Section 48A of the ALRA provides that a Land Council may enter into an agreement with a person who has applied for or who holds an exploration licence in relation to land that is

Warning:

This Digest was prepared for debate. It reflects the legislation as introduced and does not canvass subsequent amendments.

This Digest does not have any official legal status. Other sources should be consulted to determine the subsequent official status of the Bill.

22 Aboriginal Land Rights (Northern Territory) Amendment Bill 2006

subject to a land claim. Item 146 amends section 48A to enable agreements to be made with a person who wishes to renew a mining interest.

Subsection 48J(1) of the ALRA creates an offence of making payments or gifts in connection with the granting of an exploration licence or a mining interest in Aboriginal land. Item 159 ensures that fees for services paid to Land Councils under new section 33A will not be caught by the offence.

Items 160 and 161 replace references to monetary penalties with references to penalty units in subsections 48J(2) and 48J(4) of the ALRA.

Aboriginal Land Commissioners

The functions of Aboriginal Land Commissioners include hearing land claims under the ALRA, reporting their findings and making recommendations for the granting of land. Subsection 52(3) of the ALRA provides for a compulsory retirement age for Land Commissioners of 70 years. Item 165 repeals this provision. Item 166 allows for former judges to be appointed as Land Commissioners. At present, eligibility is restricted to serving judges.

Sections 54-54B of the ALRA contain offence provisions relating to failure to comply with requirements of the Land Commissioner—for instance, failure to answer questions or produce documents. Items 168-170 change the current monetary penalties in these sections to penalty units.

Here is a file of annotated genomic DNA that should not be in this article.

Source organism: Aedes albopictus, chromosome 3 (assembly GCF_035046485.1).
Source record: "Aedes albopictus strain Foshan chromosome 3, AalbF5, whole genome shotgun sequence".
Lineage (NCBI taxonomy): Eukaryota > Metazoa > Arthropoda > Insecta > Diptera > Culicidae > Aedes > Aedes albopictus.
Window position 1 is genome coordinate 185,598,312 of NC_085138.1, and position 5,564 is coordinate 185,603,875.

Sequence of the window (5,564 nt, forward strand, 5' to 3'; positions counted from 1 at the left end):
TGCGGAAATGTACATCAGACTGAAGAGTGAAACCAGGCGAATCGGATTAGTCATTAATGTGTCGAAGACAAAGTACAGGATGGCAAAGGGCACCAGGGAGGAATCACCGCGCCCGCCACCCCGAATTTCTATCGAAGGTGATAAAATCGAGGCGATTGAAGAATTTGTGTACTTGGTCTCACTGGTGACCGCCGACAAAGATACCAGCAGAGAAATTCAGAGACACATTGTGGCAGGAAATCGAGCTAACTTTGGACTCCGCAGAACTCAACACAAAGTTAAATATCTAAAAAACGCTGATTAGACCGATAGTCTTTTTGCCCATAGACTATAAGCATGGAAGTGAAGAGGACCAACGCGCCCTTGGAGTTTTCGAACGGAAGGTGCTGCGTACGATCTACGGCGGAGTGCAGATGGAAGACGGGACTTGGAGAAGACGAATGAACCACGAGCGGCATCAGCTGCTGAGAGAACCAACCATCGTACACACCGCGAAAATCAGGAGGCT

Aboriginals Benefit Account

In the 1950s, an Aboriginal Benefit Trust Fund was first established as a result of pressure to allow bauxite mining on Aboriginal reserves in the Northern Territory—land that was reserved for the sole use of Aboriginal people and on which mining had been, until then, prevented. The purpose of statutory royalties was compensatory.

The equivalent of royalties received by the Commonwealth and the Northern Territory in respect of minerals produced on Aboriginal land is now paid into a statutory trust fund called the Aboriginals Benefit Account (‘ABA’). Funds provided from the ABA are used

for the benefit of Aboriginal people in the Northern Territory. The Northern Land Council describes them as being designed to compensate traditional owners whose lands are affected by mining; to compensate more widely for loss of lands and for the disadvantage experienced by Aboriginal people; and to ensure that Land Councils, the representatives of Aboriginal people, can function effectively and independently. In the Northern Land Council’s view, ABA funds are not designed to replace normal Government funding of services for Aboriginal people.

Warning: